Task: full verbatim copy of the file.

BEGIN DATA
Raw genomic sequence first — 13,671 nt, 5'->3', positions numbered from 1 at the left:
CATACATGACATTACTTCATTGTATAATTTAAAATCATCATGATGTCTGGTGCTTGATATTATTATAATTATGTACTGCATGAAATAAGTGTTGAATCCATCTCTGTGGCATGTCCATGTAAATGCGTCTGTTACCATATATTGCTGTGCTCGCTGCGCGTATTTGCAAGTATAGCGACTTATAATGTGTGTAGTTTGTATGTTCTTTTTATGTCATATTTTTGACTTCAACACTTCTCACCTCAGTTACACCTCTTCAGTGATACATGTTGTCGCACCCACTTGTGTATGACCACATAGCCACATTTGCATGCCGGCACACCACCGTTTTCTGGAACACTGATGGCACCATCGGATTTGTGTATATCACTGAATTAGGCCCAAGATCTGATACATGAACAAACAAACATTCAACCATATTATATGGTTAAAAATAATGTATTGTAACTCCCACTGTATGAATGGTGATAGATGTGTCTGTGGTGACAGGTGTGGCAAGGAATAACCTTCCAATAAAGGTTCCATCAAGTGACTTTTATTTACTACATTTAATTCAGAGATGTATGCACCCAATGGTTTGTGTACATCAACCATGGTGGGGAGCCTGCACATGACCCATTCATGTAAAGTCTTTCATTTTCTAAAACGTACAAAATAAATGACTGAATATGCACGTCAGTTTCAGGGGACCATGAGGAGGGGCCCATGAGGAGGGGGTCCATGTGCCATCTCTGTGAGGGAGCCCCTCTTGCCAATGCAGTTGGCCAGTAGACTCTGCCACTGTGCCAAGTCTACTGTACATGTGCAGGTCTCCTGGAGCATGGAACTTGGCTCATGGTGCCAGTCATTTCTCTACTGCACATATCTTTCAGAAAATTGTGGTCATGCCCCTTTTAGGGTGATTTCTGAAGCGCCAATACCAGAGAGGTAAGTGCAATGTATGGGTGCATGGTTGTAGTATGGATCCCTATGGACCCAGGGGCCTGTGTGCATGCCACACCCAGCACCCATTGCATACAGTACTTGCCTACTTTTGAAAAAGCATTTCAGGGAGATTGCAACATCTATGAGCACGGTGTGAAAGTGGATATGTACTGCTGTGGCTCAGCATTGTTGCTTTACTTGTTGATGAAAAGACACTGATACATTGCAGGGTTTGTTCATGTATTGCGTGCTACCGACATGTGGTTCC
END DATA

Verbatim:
Raw genomic sequence first — 13,671 nt, 5'->3', positions numbered from 1 at the left:
CATACATGACATTACTTCATTGTATAATTTAAAATCATCATGATGTCTGGTGCTTGATATTATTATAATTATGTACTGCATGAAATAAGTGTTGAATCCATCTCTGTGGCATGTCCATGTAAATGCGTCTGTTACCATATATTGCTGTGCTCGCTGCGCGTATTTGCAAGTATAGCGACTTATAATGTGTGTAGTTTGTATGTTCTTTTTATGTCATATTTTTGACTTCAACACTTCTCACCTCAGTTACACCTCTTCAGTGATACATGTTGTCGCACCCACTTGTGTATGACCACATAGCCACATTTGCATGCCGGCACACCACCGTTTTCTGGAACACTGATGGCACCATCGGATTTGTGTATATCACTGAATTAGGCCCAAGATCTGATACATGAACAAACAAACATTCAACCATATTATATGGTTAAAAATAATGTATTGTAACTCCCACTGTATGAATGGTGATAGATGTGTCTGTGGTGACAGGTGTGGCAAGGAATAACCTTCCAATAAAGGTTCCATCAAGTGACTTTTATTTACTACATTTAATTCAGAGATGTATGCACCCAATGGTTTGTGTACATCAACCATGGTGGGGAGCCTGCACATGACCCATTCATGTAAAGTCTTTCATTTTCTAAAACGTACAAAATAAATGACTGAATATGCACGTCAGTTTCAGGGGACCATGAGGAGGGGCCCATGAGGAGGGGGTCCATGTGCCATCTCTGTGAGGGAGCCCCTCTTGCCAATGCAGTTGGCCAGTAGACTCTGCCACTGTGCCAAGTCTACTGTACATGTGCAGGTCTCCTGGAGCATGGAACTTGGCTCATGGTGCCAGTCATTTCTCTACTGCACATATCTTTCAGAAAATTGTGGTCATGCCCCTTTTAGGGTGATTTCTGAAGCGCCAATACCAGAGAGGTAAGTGCAATGTATGGGTGCATGGTTGTAGTATGGATCCCTATGGACCCAGGGGCCTGTGTGCATGCCACACCCAGCACCCATTGCATACAGTACTTGCCTACTTTTGAAAAAGCATTTCAGGGAGATTGCAACATCTATGAGCACGGTGTGAAAGTGGATATGTACTGCTGTGGCTCAGCATTGTTGCTTTACTTGTTGATGAAAAGACACTGATACATTGCAGGGTTTGTTCATGTATTGCGTGCTACCGACATGTGGTTCC